Analysis: Breaking down the facts and the politics of Trump's "both sides" remarks

Were both sides to blame?
Were both sides to blame? 02:29

WASHINGTON -- President Trump blamed "both sides" for the weekend violence in Charlottesville, Virginia, on Tuesday while taking questions from reporters.

"I watched this very closely, much more closely than you people watched it and you have, you had a group on one side that was bad and you had a group on the other side that was also very violent. And nobody wants to say that, but I'll say it right now. You had a group on the other side that came charging in without a permit and they were very, very violent," Mr. Trump said.

CBS News reporter Paula Reid was on the ground in Charlottesville during the demonstrations, and told anchor Anthony Mason that she has a different view of what happened.

Dickerson on Trump's remarks 01:53

"Pretty much every white supremacist demonstrator they saw had some sort of weapon, either a helmet, a shield, a firearm, a baton. As for the counter-protesters, I would say most of them were unarmed. Many of them were members of the clergy or they were students," Reid said on the "CBS Evening News."

"Now, there were certainly some people who were there as counter-demonstrators who were there to cause trouble, but overwhelmingly, the counter-protesters were unarmed," she continued.

Reid also noted that the counter-demonstrators were the only ones she saw providing medical aid to people who were hit with chemical agents.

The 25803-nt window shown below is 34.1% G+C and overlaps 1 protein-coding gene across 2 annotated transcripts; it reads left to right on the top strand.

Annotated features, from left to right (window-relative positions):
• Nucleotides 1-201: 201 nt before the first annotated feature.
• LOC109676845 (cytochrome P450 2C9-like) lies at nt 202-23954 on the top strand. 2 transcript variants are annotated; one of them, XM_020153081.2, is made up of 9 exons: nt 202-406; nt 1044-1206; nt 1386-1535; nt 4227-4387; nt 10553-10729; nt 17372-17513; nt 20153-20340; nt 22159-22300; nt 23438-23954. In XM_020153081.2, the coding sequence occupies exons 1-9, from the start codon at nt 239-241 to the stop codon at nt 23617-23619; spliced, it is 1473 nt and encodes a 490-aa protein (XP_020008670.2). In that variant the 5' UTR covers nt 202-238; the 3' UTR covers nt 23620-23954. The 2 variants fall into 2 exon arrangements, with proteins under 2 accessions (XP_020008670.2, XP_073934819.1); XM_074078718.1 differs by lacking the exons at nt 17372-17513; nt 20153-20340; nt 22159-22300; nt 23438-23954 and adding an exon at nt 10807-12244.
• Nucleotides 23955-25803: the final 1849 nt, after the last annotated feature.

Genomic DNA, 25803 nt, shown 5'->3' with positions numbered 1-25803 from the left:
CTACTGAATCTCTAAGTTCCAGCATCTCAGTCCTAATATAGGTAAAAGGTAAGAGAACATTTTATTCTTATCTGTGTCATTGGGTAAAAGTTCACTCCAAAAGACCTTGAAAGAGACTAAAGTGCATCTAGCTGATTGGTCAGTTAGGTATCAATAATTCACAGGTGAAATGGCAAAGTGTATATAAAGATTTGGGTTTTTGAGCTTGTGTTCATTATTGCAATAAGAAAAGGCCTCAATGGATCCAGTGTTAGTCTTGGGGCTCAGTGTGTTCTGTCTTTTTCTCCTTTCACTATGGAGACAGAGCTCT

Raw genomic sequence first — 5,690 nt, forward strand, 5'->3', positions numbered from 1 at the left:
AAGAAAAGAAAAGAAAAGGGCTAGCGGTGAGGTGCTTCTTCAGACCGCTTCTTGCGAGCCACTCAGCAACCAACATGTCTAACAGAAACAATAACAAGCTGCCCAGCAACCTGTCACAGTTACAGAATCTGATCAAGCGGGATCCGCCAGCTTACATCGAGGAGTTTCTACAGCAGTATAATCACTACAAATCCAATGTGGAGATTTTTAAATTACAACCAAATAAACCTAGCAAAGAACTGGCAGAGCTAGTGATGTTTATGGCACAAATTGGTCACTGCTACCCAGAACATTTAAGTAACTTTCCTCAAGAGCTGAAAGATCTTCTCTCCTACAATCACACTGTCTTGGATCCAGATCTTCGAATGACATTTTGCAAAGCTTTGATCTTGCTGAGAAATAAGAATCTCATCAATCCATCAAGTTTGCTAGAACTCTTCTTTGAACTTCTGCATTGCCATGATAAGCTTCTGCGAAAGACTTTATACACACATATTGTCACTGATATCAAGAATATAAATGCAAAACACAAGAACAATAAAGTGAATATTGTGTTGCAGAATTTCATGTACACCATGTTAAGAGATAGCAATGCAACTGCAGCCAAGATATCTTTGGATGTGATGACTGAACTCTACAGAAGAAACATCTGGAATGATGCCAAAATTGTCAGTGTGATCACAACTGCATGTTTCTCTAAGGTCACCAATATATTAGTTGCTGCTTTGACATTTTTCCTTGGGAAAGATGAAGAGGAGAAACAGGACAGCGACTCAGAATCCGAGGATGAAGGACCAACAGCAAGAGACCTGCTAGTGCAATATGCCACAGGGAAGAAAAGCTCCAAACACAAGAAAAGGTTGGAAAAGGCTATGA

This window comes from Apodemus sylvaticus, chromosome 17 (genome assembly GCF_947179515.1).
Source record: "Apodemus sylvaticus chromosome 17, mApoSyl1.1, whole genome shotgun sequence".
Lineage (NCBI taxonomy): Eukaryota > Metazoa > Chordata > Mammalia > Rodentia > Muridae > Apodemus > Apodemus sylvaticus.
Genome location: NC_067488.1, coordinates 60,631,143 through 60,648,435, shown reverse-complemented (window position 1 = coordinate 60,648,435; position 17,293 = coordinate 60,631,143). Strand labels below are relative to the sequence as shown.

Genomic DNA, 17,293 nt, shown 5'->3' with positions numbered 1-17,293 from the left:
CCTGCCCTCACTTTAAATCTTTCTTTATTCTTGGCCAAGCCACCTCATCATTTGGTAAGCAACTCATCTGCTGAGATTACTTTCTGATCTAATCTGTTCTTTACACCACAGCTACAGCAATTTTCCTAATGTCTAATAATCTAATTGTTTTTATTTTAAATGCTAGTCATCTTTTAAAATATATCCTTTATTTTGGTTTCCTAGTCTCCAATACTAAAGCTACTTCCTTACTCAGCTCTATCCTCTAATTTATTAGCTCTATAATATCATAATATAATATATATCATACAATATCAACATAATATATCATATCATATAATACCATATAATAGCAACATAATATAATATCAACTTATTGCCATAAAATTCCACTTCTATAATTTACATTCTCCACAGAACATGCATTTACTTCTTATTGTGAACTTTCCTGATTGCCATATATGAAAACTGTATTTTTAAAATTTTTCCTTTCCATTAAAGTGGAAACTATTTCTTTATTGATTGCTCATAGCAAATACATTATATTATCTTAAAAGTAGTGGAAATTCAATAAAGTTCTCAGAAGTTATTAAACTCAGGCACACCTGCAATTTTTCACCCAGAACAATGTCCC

According to Reid, it was also clear that most of the objects being thrown into the crowd of counter-demonstrators were coming from the park containing Robert E. Lee's statue, which the white supremacists had been holding throughout the day.

"It was clear that for every one counter-demonstrater flag you could see, there were 10 Confederate, or white supremacist flags," Reid said.

While the protests had been scheduled to start Saturday, they actually began on Friday night, which almost helped to embolden them, Reid said. "They got to the rally several hours early and were already pretty ramped up," Reid said.

Also on the "CBS Evening News," John Dickerson, CBS News chief Washington correspondent and "Face the Nation" moderator said he felt that Mr. Trump's comments were more about assigning blame to those on the left than showing a "moral disgust" to the neo-Nazi demonstrators. That, Dickerson said, "repeated and made worse his moral failure from Saturday."

"Presidents are supposed to rush into these moments and unify Americans," Dickerson said. "But the president, by bringing that statement and continuing to try to defend himself, was continuing an argument and saying both sides were to blame. He wanted to make sure he was right about the details, but then when he characterized the protesters, he totally overlooked the Nazi slogans and flags and salutes."

Moving forward, Dickerson said that Mr. Trump's comments will likely do him political harm.

"The president won office and was heralded by many of his supporters by speaking bluntly, by speak truths, by not bothering with the niceties, so his reluctance to do that here, to speak the essential truth about the neo-Nazi protesters who were chanting those Nazi slogans, that is a failing that he has now repeated twice," Dickerson said.

Mr. Trump had a moment like this during the primaries that rattled Republican leaders, Dickerson said, and now "Republican leaders will now have to distance themselves from the president, and the question is how they get back together again."